Court Rules Bankrupt Municipality Can Void Union Contracts

In a first which will be watched by states and municipalities around the country which have grossly underfunded their pension and benefit programs for their emloyees, a judge ruled that Vallejo California's bankruptcy permits it to void the contracts it had with its unions. Pamela A. MacLean writes in
In the first ruling of its kind, a bankruptcy judge held the city of Vallejo, Calif. has the authority to void its existing union contracts in its effort to reorganize, holding public workers do not enjoy the same protections Congress gave union workers at private companies.

Municipal bankruptcy is so rare that no judge had yet ruled on whether Congressional reforms in the 1990s that required companies to provide worker protections before attempting to dissolve union contracts also applied to public workers' union contracts

U.S. Bankruptcy Judge Michael McManus held March 13 that when Congress enacted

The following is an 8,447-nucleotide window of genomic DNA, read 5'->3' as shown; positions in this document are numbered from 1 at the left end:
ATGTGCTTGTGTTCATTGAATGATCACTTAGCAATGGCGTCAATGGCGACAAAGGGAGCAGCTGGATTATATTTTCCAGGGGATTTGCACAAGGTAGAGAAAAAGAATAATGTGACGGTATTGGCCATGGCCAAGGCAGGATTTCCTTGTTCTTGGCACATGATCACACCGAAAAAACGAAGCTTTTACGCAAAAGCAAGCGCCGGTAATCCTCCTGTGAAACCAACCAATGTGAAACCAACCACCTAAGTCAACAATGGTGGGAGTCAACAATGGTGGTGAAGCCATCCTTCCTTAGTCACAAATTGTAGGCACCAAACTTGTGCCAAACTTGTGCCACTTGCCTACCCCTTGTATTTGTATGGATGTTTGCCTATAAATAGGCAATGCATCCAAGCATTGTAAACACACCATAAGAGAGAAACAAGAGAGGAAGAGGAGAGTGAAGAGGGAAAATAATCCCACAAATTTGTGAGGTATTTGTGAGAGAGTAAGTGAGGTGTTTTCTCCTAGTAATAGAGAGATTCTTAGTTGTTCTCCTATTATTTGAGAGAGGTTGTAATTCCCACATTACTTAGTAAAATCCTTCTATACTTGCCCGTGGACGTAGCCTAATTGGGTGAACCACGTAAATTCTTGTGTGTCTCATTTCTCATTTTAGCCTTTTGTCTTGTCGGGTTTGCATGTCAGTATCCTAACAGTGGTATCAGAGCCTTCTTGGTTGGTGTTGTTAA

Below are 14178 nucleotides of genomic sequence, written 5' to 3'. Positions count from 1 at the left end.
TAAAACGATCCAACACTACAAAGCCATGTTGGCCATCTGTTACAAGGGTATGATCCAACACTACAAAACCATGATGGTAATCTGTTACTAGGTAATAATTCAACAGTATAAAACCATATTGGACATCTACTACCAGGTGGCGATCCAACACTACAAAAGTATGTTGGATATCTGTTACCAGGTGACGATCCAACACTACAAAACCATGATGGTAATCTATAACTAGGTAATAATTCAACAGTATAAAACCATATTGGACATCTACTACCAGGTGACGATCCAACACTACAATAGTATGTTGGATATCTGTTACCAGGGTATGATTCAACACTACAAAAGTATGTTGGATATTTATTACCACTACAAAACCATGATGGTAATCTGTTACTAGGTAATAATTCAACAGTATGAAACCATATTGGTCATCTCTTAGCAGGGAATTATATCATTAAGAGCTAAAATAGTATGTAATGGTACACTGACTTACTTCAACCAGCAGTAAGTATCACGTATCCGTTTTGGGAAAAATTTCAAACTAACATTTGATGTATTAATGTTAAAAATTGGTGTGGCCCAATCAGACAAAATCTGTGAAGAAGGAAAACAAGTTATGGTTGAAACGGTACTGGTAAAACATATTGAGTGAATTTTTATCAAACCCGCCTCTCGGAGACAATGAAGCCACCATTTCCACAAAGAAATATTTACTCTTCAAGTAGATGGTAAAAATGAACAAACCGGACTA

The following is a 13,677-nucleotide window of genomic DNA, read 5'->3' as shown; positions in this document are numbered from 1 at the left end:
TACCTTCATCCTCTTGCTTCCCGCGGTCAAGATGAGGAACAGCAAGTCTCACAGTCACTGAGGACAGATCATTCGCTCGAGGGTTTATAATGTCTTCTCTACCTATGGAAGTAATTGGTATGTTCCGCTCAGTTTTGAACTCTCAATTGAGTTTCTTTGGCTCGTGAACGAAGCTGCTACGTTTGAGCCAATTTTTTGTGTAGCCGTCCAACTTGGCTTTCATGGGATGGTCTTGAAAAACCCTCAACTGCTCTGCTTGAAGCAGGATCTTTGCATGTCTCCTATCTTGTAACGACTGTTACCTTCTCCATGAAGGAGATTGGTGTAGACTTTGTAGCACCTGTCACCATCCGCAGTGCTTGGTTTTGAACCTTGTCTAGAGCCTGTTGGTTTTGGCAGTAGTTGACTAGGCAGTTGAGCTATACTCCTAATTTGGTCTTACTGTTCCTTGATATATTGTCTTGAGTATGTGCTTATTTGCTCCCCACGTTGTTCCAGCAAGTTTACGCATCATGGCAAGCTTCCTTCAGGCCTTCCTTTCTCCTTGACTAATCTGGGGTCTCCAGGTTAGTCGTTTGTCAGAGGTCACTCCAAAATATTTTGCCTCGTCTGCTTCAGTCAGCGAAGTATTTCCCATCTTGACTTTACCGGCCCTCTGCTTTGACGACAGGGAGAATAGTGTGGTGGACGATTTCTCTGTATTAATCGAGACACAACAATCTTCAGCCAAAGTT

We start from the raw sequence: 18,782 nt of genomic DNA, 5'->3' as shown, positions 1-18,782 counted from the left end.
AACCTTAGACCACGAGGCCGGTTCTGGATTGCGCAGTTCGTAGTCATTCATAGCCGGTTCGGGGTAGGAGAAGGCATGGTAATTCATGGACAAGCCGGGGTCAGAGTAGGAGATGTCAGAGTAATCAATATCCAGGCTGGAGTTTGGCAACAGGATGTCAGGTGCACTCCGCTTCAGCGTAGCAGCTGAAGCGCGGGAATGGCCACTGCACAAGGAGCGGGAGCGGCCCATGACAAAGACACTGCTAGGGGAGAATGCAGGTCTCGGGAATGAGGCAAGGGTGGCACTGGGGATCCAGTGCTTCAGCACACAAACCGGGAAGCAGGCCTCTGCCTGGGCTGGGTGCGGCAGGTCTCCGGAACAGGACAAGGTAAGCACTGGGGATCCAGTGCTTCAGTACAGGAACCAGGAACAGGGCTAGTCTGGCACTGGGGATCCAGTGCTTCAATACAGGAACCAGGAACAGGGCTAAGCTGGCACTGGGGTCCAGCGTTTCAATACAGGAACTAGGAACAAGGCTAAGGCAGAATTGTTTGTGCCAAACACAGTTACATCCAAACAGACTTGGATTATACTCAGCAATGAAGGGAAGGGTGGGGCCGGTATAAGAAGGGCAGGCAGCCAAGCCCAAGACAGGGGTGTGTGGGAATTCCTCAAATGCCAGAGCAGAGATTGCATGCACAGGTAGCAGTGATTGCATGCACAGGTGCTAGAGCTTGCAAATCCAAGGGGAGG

11 U.S.C. sec. 1113 to limit companies from outright rejection of union contracts it limited it to Chapter 11 bankruptcies. By failing to extend the limits to Chapter 9, which covers municipal bankruptcy, McManus said cities have broader latitude to break existing union pacts, In re City of Vallejo, 08-26813-A-9 (E. Dist. Calif.)

"This will have a huge effect nationwide if it is upheld," said Kelly Woodruff, of
Farella, Braun & Martel in San Francisco, representing the firefighters and electrical workers unions. Woodruff said the unions would certainly appeal if the city ultimately voids the existing contracts with the two unions. "And I think we have a good chance of success," she said.